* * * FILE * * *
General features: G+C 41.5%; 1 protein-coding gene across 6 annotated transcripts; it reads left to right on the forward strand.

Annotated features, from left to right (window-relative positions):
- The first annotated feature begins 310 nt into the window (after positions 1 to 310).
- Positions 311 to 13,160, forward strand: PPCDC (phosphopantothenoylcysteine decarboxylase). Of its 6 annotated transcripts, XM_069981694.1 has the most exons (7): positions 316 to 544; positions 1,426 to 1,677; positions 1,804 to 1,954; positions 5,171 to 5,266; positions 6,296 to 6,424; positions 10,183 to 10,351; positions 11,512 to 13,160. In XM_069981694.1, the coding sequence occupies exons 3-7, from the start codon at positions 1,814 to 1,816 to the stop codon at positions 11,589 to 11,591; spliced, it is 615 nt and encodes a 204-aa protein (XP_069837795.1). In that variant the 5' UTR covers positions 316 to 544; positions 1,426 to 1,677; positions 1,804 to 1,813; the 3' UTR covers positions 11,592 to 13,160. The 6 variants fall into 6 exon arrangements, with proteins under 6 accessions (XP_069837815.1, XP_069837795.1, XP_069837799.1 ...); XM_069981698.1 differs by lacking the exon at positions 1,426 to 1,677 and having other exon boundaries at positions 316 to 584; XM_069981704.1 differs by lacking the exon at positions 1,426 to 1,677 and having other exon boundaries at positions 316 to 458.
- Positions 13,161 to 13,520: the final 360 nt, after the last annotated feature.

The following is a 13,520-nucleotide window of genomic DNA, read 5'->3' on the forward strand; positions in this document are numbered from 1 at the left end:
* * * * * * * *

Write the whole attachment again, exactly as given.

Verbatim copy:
General features: G+C 41.5%; 1 protein-coding gene across 6 annotated transcripts; it reads left to right on the forward strand.

Annotated features, from left to right (window-relative positions):
- The first annotated feature begins 310 nt into the window (after positions 1 to 310).
- Positions 311 to 13,160, forward strand: PPCDC (phosphopantothenoylcysteine decarboxylase). Of its 6 annotated transcripts, XM_069981694.1 has the most exons (7): positions 316 to 544; positions 1,426 to 1,677; positions 1,804 to 1,954; positions 5,171 to 5,266; positions 6,296 to 6,424; positions 10,183 to 10,351; positions 11,512 to 13,160. In XM_069981694.1, the coding sequence occupies exons 3-7, from the start codon at positions 1,814 to 1,816 to the stop codon at positions 11,589 to 11,591; spliced, it is 615 nt and encodes a 204-aa protein (XP_069837795.1). In that variant the 5' UTR covers positions 316 to 544; positions 1,426 to 1,677; positions 1,804 to 1,813; the 3' UTR covers positions 11,592 to 13,160. The 6 variants fall into 6 exon arrangements, with proteins under 6 accessions (XP_069837815.1, XP_069837795.1, XP_069837799.1 ...); XM_069981698.1 differs by lacking the exon at positions 1,426 to 1,677 and having other exon boundaries at positions 316 to 584; XM_069981704.1 differs by lacking the exon at positions 1,426 to 1,677 and having other exon boundaries at positions 316 to 458.
- Positions 13,161 to 13,520: the final 360 nt, after the last annotated feature.

The following is a 13,520-nucleotide window of genomic DNA, read 5'->3' on the forward strand; positions in this document are numbered from 1 at the left end: